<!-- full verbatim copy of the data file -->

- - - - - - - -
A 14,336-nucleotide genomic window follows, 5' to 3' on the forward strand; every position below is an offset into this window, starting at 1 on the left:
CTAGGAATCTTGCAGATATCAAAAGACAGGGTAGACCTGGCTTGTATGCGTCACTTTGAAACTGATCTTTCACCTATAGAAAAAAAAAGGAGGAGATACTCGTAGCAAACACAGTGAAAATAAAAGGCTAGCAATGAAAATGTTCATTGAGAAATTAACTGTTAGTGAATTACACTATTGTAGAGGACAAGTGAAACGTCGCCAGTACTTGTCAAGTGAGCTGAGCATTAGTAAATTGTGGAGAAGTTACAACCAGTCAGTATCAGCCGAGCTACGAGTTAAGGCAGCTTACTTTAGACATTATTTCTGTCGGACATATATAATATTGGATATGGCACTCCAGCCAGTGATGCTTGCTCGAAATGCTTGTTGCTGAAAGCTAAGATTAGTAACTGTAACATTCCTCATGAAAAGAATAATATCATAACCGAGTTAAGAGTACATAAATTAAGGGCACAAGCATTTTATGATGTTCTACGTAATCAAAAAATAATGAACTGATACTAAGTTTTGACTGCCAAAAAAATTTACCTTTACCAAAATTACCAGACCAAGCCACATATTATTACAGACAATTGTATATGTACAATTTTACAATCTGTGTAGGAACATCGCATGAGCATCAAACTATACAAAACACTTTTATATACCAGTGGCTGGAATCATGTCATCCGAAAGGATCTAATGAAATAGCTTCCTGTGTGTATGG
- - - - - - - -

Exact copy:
A 14,336-nucleotide genomic window follows, 5' to 3' on the forward strand; every position below is an offset into this window, starting at 1 on the left:
CTAGGAATCTTGCAGATATCAAAAGACAGGGTAGACCTGGCTTGTATGCGTCACTTTGAAACTGATCTTTCACCTATAGAAAAAAAAAGGAGGAGATACTCGTAGCAAACACAGTGAAAATAAAAGGCTAGCAATGAAAATGTTCATTGAGAAATTAACTGTTAGTGAATTACACTATTGTAGAGGACAAGTGAAACGTCGCCAGTACTTGTCAAGTGAGCTGAGCATTAGTAAATTGTGGAGAAGTTACAACCAGTCAGTATCAGCCGAGCTACGAGTTAAGGCAGCTTACTTTAGACATTATTTCTGTCGGACATATATAATATTGGATATGGCACTCCAGCCAGTGATGCTTGCTCGAAATGCTTGTTGCTGAAAGCTAAGATTAGTAACTGTAACATTCCTCATGAAAAGAATAATATCATAACCGAGTTAAGAGTACATAAATTAAGGGCACAAGCATTTTATGATGTTCTACGTAATCAAAAAATAATGAACTGATACTAAGTTTTGACTGCCAAAAAAATTTACCTTTACCAAAATTACCAGACCAAGCCACATATTATTACAGACAATTGTATATGTACAATTTTACAATCTGTGTAGGAACATCGCATGAGCATCAAACTATACAAAACACTTTTATATACCAGTGGCTGGAATCATGTCATCCGAAAGGATCTAATGAAATAGCTTCCTGTGTGTATGG